Wednesday, August 15, 2012
Missing The Text
This is not personal. I do not know the pastor involved and I don’t want to cast any aspersions on him as a minister. Everyone has bad days, and perhaps this was one of his. All I know is that, IMHO, he completely missed something as he preached on Sunday that was as obvious as the nose on your face.He goes on at length about sermon construction, etc. I want to make my point a bit more simply.
He ruined a perfectly good passage of Scripture. The words he spoke for forty minutes had absolutely nothing to do with the text, even though he was purportedly “expounding” it. His sermon was not consistent with the tone of the passage or the purpose of the Apostle Paul’s words. Nor did it fit with the theme of the season or the service, even though the occasion and other elements in the service complemented the text perfectly. His opening illustration would have been perfect had he applied it to the text, but instead he turned it in another direction.
As a result, this minister missed a perfect opportunity to give a powerful, affirming message of thanksgiving to his congregation. Instead, he essentially called them on the carpet and scolded them, even though the text of Scripture he used had not a word of instruction, challenge, exhortation, warning, or teaching in it.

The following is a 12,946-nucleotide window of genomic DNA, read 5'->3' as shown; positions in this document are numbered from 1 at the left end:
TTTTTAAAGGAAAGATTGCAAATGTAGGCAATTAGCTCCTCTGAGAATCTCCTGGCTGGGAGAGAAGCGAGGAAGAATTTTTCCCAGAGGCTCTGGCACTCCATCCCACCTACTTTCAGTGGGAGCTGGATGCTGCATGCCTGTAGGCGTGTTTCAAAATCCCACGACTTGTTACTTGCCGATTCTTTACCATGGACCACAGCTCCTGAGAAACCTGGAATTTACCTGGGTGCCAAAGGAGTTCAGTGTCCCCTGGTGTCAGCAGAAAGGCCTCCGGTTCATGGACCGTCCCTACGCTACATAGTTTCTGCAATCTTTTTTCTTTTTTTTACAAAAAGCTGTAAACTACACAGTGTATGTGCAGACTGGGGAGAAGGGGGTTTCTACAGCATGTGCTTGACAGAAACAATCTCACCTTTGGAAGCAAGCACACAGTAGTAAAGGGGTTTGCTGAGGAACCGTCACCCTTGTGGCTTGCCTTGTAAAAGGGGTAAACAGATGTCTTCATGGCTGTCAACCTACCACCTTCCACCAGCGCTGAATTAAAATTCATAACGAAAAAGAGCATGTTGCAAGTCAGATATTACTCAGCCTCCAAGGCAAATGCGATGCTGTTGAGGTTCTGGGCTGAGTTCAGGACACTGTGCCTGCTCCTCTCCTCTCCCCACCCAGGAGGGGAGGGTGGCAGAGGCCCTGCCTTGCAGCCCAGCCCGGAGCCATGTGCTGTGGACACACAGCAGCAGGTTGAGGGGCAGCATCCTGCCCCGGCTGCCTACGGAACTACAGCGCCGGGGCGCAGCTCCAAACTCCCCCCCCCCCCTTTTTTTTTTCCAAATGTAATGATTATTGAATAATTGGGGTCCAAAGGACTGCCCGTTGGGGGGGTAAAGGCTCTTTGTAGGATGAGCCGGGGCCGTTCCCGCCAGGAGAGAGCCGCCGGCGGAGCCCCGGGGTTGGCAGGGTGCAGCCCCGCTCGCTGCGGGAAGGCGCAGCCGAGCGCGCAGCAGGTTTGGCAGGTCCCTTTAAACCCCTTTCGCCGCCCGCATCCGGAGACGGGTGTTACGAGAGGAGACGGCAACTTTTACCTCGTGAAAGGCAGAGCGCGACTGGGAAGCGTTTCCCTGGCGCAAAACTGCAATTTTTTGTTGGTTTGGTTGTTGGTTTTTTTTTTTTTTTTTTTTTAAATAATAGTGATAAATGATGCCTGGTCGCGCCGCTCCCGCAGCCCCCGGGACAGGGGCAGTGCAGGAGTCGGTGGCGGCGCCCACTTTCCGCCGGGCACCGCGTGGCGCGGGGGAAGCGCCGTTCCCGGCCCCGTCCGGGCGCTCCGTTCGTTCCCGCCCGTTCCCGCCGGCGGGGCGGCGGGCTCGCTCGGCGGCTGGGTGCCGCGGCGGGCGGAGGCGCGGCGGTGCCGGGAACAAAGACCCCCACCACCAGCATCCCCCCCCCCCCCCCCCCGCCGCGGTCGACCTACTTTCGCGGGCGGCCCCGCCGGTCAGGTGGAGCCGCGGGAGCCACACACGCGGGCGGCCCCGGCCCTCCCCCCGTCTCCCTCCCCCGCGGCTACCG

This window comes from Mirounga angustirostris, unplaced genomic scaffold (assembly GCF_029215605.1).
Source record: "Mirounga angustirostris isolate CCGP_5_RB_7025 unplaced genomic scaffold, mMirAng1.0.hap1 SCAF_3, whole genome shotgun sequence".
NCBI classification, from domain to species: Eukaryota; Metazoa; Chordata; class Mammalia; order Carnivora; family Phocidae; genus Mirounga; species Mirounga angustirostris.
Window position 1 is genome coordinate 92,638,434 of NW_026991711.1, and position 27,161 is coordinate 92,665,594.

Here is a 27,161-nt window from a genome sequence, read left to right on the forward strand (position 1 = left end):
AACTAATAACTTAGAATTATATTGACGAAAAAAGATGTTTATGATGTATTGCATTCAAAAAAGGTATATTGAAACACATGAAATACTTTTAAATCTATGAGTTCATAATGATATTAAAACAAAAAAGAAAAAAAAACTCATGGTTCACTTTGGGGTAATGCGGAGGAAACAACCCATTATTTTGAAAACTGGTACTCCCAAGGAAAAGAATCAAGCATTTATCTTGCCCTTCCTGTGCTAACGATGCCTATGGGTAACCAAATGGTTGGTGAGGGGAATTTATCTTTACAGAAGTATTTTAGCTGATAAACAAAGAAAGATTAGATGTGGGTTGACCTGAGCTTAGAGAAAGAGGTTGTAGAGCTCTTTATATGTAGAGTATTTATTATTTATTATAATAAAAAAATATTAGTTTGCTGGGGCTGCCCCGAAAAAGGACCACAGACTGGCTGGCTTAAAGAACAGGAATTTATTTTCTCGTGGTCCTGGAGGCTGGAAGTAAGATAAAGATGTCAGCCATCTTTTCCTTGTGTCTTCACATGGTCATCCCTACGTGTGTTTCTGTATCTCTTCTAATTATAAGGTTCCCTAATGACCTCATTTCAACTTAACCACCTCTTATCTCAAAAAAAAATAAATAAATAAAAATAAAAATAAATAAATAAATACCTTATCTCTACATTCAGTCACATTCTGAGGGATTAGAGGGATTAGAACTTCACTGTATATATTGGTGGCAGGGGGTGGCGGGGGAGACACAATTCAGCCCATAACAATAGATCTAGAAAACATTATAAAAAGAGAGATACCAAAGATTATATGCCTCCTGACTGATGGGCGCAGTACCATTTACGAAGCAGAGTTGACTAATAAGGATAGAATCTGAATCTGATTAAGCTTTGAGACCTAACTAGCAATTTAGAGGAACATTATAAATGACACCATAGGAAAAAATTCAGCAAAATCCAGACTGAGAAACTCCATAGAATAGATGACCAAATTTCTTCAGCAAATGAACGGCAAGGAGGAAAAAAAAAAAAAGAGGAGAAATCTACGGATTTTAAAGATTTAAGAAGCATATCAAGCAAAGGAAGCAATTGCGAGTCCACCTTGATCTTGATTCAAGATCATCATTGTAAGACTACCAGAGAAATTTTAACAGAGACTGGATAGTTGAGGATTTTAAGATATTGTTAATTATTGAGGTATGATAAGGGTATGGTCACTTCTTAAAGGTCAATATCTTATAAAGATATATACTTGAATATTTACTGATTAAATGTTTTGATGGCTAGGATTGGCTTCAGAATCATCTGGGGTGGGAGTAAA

I blame the common evangelical notion that a pastor must “preach for response.”
This homiletical approach says that the congregation should always be challenged to change, to do something, to be transformed in some way. It is part and parcel of the revivalistic heritage of evangelicalism — Prepare the people. Preach to the people. Persuade the people to respond.
Leave some room for the Holy Spirit! You are preaching to a room full of diverse people in many different situations. They all are just not going to give you the response you think you are supposed to get. In point of fact - thy shouldn't give you the same response. God did create us free after all.
You job is to reveal and allow God to work. Get it?